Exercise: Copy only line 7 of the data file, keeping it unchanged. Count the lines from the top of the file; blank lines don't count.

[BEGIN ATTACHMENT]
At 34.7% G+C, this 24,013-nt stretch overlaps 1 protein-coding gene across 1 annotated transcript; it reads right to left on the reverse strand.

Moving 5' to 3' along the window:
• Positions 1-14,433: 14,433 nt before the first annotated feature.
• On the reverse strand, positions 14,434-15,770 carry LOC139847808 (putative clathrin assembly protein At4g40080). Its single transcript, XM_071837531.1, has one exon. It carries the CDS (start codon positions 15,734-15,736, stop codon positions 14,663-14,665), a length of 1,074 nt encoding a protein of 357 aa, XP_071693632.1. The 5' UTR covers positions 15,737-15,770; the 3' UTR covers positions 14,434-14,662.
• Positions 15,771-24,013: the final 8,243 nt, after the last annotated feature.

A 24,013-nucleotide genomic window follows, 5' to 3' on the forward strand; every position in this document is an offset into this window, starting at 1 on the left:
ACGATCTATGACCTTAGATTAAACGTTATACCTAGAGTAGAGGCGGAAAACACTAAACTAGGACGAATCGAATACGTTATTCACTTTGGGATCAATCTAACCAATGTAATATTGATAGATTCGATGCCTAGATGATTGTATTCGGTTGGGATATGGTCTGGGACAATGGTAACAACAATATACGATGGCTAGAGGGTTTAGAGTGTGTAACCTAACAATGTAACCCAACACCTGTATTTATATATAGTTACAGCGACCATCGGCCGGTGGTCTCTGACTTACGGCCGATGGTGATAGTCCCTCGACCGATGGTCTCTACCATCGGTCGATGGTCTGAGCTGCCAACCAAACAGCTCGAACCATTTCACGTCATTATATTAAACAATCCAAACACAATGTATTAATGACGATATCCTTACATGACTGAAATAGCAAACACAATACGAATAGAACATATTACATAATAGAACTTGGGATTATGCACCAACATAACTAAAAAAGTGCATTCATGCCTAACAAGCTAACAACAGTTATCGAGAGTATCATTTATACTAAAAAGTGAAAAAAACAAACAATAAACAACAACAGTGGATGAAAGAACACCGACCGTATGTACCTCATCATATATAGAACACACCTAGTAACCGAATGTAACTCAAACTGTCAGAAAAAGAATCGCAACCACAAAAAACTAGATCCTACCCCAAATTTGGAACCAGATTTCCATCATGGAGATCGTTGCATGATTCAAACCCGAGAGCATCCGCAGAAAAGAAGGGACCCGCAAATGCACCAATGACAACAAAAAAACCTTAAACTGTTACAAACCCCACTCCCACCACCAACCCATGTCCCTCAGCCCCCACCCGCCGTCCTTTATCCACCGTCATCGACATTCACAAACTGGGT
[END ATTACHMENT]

ACGATCTATGACCTTAGATTAAACGTTATACCTAGAGTAGAGGCGGAAAACACTAAACTAGGACGAATCGAATACGTTATTCACTTTGGGATCAATCTAACCAATGTAATATTGATAGATTCGATGCCTAGATGATTGTATTCGGTTGGGATATGGTCTGGGACAATGGTAACAACAATATACGATGGCTAGAGGGTTTAGAGTGTGTAACCTAACAATGTAACCCAACACCTGTATTTATATATAGTTACAGCGACCATCGGCCGGTGGTCTCTGACTTACGGCCGATGGTGATAGTCCCTCGACCGATGGTCTCTACCATCGGTCGATGGTCTGAGCTGCCAACCAAACAGCTCGAACCATTTCACGTCATTATATTAAACAATCCAAACACAATGTATTAATGACGATATCCTTACATGACTGAAATAGCAAACACAATACGAATAGAACATATTACATAATAGAACTTGGGATTATGCACCAACATAACTAAAAAAGTGCATTCATGCCTAACAAGCTAACAACAGTTATCGAGAGTATCATTTATACTAAAAAGTGAAAAAAACAAACAATAAACAACAACAGTGGATGAAAGAACACCGACCGTATGTACCTCATCATATATAGAACACACCTAGTAACCGAATGTAACTCAAACTGTCAGAAAAAGAATCGCAACCACAAAAAACTAGATCCTACCCCAAATTTGGAACCAGATTTCCATCATGGAGATCGTTGCATGATTCAAACCCGAGAGCATCCGCAGAAAAGAAGGGACCCGCAAATGCACCAATGACAACAAAAAAACCTTAAACTGTTACAAACCCCACTCCCACCACCAACCCATGTCCCTCAGCCCCCACCCGCCGTCCTTTATCCACCGTCATCGACATTCACAAACTGGGT